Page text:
Obviously, this isn’t the fastest or wildest ride in the Magic Kingdom. But what it lacks in thrills it more than makes up for in fun and theming. However, if you want the biggest possible thrill on the Big Thunder Mountain railway, here is how to get it:

Big Thunder Train Cab

TIP: Don’t Sit Up Front

When I rode this attraction for the first time, I assumed that the best place to ride would be directly behind the ‘engine’. But when I asked the loading Cast Member if we could ride up front, he told me that if I wanted to really feel the drops, I needed to ride in the back. He directed us there and… he was right!

Why? On the main drop, the coaster train slows, and the front starts down the drop before the cars are released. So the first two cars don’t experience the full length of the drop. But the last car, still slightly behind the crest of the hill when the drop begins, gets the full effect!

So whereby with other coasters the front cars are the best, with Big Thunder Mountain, it’s the rear that gives the best ride!

But there is one more tip I can share to help you get the most out of this attraction. As mentioned earlier, Big Thunder Mountain is heavily themed, so you will want to see everything. But how can you do that whilst whizzing around the track? You can’t. Therefore…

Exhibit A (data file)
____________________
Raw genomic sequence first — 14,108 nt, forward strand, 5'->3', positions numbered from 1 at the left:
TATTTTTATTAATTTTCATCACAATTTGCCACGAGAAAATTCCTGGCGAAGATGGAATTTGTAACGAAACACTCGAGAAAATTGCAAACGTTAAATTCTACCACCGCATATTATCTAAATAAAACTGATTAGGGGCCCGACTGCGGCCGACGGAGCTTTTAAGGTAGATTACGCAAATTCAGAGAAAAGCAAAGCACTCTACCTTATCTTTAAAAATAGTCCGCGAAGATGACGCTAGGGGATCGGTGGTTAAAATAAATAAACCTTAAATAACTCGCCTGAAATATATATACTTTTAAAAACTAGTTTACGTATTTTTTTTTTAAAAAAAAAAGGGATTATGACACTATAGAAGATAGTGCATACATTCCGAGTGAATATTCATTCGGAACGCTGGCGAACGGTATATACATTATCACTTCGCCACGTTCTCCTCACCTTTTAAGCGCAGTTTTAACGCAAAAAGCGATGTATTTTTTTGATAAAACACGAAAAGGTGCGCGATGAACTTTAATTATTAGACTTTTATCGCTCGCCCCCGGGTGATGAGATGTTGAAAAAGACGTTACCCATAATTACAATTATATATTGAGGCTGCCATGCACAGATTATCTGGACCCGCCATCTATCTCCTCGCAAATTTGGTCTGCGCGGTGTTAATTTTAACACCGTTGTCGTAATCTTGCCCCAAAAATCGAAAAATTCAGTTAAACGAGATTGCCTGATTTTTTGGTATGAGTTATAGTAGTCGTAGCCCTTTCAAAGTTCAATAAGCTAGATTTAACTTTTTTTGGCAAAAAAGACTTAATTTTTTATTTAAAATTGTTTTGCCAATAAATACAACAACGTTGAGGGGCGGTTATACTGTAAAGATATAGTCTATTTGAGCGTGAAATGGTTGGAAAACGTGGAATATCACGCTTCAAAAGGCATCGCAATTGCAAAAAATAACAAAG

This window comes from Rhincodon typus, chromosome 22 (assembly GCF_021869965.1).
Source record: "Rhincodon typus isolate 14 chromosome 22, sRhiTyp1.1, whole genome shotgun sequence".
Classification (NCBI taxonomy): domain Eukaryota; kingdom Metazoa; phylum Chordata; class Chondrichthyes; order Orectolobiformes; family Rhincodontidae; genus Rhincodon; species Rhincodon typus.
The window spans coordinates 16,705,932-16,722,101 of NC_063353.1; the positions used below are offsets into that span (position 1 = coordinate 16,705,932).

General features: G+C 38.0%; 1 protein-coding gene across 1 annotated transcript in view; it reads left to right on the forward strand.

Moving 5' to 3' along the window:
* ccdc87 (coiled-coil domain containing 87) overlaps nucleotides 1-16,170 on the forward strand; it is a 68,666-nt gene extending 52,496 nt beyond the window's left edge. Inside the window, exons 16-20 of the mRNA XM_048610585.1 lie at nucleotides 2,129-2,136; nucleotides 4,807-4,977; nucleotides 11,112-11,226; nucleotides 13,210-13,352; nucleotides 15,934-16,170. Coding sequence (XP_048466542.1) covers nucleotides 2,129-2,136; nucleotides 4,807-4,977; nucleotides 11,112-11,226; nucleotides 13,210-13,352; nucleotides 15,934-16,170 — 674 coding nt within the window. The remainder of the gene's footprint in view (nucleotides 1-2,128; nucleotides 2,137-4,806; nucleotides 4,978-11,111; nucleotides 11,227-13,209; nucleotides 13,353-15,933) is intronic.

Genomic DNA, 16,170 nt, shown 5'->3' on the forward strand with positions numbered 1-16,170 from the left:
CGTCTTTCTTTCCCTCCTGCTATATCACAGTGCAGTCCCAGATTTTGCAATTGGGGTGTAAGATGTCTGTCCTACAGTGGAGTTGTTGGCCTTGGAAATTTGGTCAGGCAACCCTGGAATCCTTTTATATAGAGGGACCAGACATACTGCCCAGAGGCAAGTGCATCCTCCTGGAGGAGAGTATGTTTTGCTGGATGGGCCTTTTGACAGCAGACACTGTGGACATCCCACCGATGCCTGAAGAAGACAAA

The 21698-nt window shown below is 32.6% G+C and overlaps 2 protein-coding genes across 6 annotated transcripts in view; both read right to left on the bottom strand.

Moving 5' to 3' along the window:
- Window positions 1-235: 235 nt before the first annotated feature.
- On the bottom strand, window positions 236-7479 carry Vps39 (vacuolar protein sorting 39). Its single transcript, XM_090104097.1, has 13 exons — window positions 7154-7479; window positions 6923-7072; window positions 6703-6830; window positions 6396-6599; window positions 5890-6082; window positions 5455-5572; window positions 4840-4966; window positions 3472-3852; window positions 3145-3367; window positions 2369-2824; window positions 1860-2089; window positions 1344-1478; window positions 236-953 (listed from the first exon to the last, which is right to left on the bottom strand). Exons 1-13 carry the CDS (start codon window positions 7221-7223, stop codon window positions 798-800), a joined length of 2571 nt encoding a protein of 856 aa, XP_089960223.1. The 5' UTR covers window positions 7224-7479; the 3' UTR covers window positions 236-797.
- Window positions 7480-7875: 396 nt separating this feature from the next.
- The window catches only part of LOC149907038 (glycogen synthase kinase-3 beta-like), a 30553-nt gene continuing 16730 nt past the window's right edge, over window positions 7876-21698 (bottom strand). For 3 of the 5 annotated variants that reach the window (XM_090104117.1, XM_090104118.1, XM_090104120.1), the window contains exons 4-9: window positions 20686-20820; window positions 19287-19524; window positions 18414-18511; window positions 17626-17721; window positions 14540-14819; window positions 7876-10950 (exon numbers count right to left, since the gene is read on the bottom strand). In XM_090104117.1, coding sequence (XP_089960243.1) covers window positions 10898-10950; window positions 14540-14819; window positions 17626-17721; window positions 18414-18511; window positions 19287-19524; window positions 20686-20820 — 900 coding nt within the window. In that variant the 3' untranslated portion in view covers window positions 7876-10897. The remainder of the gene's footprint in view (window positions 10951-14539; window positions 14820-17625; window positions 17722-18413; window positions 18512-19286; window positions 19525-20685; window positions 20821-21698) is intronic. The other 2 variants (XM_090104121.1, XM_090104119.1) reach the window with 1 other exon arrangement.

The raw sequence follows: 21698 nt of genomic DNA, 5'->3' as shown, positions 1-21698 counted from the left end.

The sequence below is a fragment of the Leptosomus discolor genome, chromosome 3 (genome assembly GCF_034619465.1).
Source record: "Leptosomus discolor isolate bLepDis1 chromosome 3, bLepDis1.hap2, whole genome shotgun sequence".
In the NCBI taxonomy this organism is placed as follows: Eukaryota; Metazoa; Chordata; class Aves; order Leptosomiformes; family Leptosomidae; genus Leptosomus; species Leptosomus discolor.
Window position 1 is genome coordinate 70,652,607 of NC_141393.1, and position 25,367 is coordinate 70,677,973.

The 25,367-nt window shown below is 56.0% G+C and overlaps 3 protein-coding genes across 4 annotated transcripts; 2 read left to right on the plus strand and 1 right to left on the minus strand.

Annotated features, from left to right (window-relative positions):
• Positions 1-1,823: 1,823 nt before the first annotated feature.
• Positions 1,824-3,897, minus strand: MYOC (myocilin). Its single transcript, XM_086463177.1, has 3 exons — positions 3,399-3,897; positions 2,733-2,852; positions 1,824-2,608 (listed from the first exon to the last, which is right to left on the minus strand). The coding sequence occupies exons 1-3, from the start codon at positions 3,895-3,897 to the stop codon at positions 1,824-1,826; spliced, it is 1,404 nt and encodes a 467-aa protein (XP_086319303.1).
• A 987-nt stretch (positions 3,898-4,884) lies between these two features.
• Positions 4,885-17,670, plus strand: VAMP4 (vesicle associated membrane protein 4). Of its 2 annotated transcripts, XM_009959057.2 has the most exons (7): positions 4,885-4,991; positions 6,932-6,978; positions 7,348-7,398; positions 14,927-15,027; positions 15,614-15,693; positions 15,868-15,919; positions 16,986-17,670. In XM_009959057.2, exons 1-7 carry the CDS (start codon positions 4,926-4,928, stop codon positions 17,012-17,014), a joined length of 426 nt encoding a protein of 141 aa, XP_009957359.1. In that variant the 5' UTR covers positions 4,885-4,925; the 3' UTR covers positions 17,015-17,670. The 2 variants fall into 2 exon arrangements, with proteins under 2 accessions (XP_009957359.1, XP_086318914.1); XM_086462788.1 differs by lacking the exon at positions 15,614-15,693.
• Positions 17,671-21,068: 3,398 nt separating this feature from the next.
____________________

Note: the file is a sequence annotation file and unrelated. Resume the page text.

Big Thunder Mountain Vista

TIP: Ride Other Attractions

The picture above was taken from the Liberty Belle Riverboat while plying the Rivers of America. This allows you a leisurely look at the majestic spires of the mountain.

Big Thunder Ride Vehicle

You can also watch the ride vehicles go by and listen to the screams of the riders.

You can also see the mountain from the other side if you take a ride on the Walt Disney World Railroad:

Big Thunder SceneryBig Thunder Store

You will have less time to see things from this perspective as the train moves a little faster than its lake-going counterpart. But most of the small details are on this side, so be sure to sit of the right side of the train cars for the best views and photo opportunities.

I’ll let you discover the rest of the secrets on your own when you ride Big Thunder Mountain for yourself!

For more Disney ride secrets,
check out the other great posts from the Blogorail!

Here is the map of our Magical Blogorail Red  | Disney Ride Secrets Loop:

Twilight Matterhorn Mountain at Disneyland

My wife and I have only been to Disneyland once, but it was certainly a memorable trip! From our hotel room (the Howard Johnson across the street) we could see the Matterhorn mountain.

Matterhorn Mountain

We loved watching the monorail glide past it as we stood on our balcony. It was also visible from the Casey Jr. train and the Storybook Canal boats: